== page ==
On the Line does have a few little things that old folks (people who remember Cheers during its network run) can latch onto. Dave Foley, a great straight man, has a sizable role. There are lots of nice shots of Chicago. And Al Green sings a few songs.
Continue reading: On the Line Review
Sure, you're probably saying that worse movies about Salem witch trial-era fungi that resurface 300 years later, are turned into experimental medicine by researchers for use as brain medicing, and then slowly turn the subjects into violent madmen have been made. And if there were any other movies about evil witch spores, you'd probably be right. But as it stands, Risk falls into every common pitfall of low-grade horror movies: a nonsensical setup, no rationale or explanation for the plot, a series of "mysterious" events designed solely to scare you, and a relatively pat ending.
Continue reading: Acceptable Risk Review
There's almost no point in reviewing a movie like "On the Line" because its target audience -- N'Sync fans dizzy to see oh-so-dreamy Lance Bass play a lovelorn shy guy -- isn't likely to care how clumsy, lifeless and cliché-driven it is. They're probably not interested in Lance's acting ability, and they certainly don't care what somebody who isn't a 14-year-old girl has to say about said acting ability.
Apparently, director Eric Bross didn't care about lifelessness, clichés or Bass's Hallmark card-thin talents either, because this movie is on autopilot. An uninspired, lowest common denominator romance about a sheepish ad agency grunt (Bass) searching Chicago for a beautiful girl he clicked with during a commute on the El train, the film is one long "missed connections" personal ad come to life.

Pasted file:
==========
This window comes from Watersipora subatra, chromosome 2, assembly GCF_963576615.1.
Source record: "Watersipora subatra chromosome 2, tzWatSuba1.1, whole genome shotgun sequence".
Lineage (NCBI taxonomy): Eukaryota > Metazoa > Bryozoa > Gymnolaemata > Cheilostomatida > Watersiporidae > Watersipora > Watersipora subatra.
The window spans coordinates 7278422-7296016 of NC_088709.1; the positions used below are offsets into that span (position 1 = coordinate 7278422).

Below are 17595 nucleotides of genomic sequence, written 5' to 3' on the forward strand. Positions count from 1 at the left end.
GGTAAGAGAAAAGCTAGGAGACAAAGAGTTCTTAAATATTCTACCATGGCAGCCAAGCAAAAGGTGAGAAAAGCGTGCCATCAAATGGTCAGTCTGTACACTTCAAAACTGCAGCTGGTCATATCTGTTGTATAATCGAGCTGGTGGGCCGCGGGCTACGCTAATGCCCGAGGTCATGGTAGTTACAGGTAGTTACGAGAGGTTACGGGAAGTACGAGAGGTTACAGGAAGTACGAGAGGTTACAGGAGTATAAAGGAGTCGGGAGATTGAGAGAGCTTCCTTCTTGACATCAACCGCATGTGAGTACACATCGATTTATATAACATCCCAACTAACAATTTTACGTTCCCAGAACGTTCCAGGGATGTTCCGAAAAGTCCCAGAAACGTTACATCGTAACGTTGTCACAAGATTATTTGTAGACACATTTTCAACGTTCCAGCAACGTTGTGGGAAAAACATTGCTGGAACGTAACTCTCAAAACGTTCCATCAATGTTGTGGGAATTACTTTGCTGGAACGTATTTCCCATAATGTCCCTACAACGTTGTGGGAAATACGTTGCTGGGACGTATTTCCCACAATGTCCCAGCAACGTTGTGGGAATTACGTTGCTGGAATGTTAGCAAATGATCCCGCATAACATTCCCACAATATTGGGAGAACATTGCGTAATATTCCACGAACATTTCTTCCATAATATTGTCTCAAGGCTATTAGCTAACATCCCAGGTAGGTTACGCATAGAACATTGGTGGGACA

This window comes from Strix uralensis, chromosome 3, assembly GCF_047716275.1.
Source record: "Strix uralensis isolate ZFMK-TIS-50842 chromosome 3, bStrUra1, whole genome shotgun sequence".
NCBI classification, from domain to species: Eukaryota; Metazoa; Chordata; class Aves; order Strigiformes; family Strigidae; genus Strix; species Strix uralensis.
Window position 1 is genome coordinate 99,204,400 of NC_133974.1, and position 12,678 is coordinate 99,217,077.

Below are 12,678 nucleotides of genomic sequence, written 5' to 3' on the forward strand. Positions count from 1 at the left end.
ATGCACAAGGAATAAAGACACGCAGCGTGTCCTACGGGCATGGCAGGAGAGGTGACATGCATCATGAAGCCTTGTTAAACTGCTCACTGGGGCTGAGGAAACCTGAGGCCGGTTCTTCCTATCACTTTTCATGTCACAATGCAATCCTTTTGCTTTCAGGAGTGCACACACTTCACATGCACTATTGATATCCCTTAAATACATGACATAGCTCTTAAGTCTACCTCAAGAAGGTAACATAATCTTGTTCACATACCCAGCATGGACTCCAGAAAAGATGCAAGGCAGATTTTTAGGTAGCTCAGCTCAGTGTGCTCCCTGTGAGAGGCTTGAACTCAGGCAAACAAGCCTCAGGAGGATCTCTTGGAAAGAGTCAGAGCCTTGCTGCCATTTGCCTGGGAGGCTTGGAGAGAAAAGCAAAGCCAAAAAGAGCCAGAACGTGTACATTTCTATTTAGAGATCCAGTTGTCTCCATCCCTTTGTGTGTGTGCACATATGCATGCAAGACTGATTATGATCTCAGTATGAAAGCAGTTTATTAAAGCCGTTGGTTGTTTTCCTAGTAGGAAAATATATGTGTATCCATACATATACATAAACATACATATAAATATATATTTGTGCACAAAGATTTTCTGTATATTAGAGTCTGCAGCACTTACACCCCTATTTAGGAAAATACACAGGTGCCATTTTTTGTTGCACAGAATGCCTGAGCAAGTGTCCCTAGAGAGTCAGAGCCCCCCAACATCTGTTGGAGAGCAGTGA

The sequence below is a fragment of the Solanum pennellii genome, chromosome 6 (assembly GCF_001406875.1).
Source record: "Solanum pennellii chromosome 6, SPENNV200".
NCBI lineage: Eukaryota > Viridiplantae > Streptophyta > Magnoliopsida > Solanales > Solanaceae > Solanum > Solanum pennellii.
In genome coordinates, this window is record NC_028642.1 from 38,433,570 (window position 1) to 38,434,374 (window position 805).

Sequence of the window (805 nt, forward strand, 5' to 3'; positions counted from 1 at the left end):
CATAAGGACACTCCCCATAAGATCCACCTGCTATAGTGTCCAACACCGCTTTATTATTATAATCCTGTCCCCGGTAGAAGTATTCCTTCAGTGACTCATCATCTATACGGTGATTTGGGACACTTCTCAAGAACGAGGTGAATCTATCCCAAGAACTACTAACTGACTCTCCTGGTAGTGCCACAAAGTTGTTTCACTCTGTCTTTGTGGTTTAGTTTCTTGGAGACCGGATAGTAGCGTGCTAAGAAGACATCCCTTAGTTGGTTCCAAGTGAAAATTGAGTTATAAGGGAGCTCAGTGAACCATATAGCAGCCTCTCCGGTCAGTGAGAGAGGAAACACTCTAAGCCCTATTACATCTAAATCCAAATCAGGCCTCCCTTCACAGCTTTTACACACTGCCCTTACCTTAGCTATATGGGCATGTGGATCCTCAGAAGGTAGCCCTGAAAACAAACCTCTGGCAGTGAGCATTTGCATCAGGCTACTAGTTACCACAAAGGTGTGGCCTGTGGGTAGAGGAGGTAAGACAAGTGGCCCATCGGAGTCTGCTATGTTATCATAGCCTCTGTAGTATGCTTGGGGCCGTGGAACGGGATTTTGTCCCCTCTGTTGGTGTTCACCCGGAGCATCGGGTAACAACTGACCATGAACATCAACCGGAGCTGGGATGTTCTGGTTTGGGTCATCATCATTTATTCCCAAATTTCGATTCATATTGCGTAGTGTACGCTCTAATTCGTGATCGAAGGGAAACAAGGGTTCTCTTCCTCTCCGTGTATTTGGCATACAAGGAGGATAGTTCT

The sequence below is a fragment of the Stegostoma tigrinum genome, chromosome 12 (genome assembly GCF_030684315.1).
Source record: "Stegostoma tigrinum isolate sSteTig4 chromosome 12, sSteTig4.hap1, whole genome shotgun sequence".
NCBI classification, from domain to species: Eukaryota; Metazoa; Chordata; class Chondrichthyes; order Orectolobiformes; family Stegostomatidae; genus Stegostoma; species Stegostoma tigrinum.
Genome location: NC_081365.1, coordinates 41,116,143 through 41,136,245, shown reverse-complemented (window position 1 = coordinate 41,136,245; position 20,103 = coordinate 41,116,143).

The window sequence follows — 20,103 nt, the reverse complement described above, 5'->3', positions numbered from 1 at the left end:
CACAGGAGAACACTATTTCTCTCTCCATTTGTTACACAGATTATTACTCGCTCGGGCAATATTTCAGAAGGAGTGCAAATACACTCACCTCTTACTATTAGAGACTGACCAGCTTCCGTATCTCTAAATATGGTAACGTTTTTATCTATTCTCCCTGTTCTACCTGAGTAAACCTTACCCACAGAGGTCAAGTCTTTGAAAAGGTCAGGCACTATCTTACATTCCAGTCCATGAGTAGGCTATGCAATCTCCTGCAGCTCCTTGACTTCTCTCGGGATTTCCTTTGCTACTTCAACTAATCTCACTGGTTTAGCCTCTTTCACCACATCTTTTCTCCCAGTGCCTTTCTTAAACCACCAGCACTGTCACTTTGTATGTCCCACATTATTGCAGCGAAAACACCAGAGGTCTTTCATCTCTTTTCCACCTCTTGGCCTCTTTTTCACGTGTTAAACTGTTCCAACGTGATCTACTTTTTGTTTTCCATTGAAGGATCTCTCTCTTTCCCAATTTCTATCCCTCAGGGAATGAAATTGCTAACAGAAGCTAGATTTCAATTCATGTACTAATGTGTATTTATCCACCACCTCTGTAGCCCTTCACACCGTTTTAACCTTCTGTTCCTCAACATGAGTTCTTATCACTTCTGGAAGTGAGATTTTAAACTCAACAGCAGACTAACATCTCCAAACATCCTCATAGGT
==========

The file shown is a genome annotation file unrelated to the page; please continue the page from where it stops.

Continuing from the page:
Bass plasters the city with flyers reading "Are you her?" and fields so many phone calls from lonely women that his posse of pals from central casting (the slob, the snob and the pervert) start scamming the rejects for dates. Implausibly, a newspaper runs a series of stories about this quest, which is more pathetic than it is romantic. Inexplicably, the female population of the windy city becomes enamoured with Bass through this story, and the girls in his office all start cooing at him when he walks in every morning. (All except that one tough-as-nails career gal who steals his idea for a Reebok campaign in a story-padding subplot.)
Continue reading: On The Line Review
Nickelodeon has announced it is planning on reviving some of its popular 1990s shows in “a fresh new way”.
The director thinks that the superhero style will go the "way of the Western".
The full recording of 'Eric Clapton: Live At The Royal Albert Hall', is set to reach cinemas very soon
Kanye West’s speeches never fail to amuse and terrify in equal measure. Here’s our list of his top five most outrageous speeches and public...
Horowitz was originally asked whether he thought Idris Elba would be suitable for the role of the next 007.
One of the strongest action thrillers in recent years, this gripping movie cleverly casts actors known for comedy in the central roles.
Meryl Streep is having so much fun playing an ageing rocker that the audience only barely registers that this film isn't nearly as deep as it's...
Creamfields was back again, with a plethora of headline disc jockeys, showcasing Creamfields as the powerhouse of UK-electronic festivals.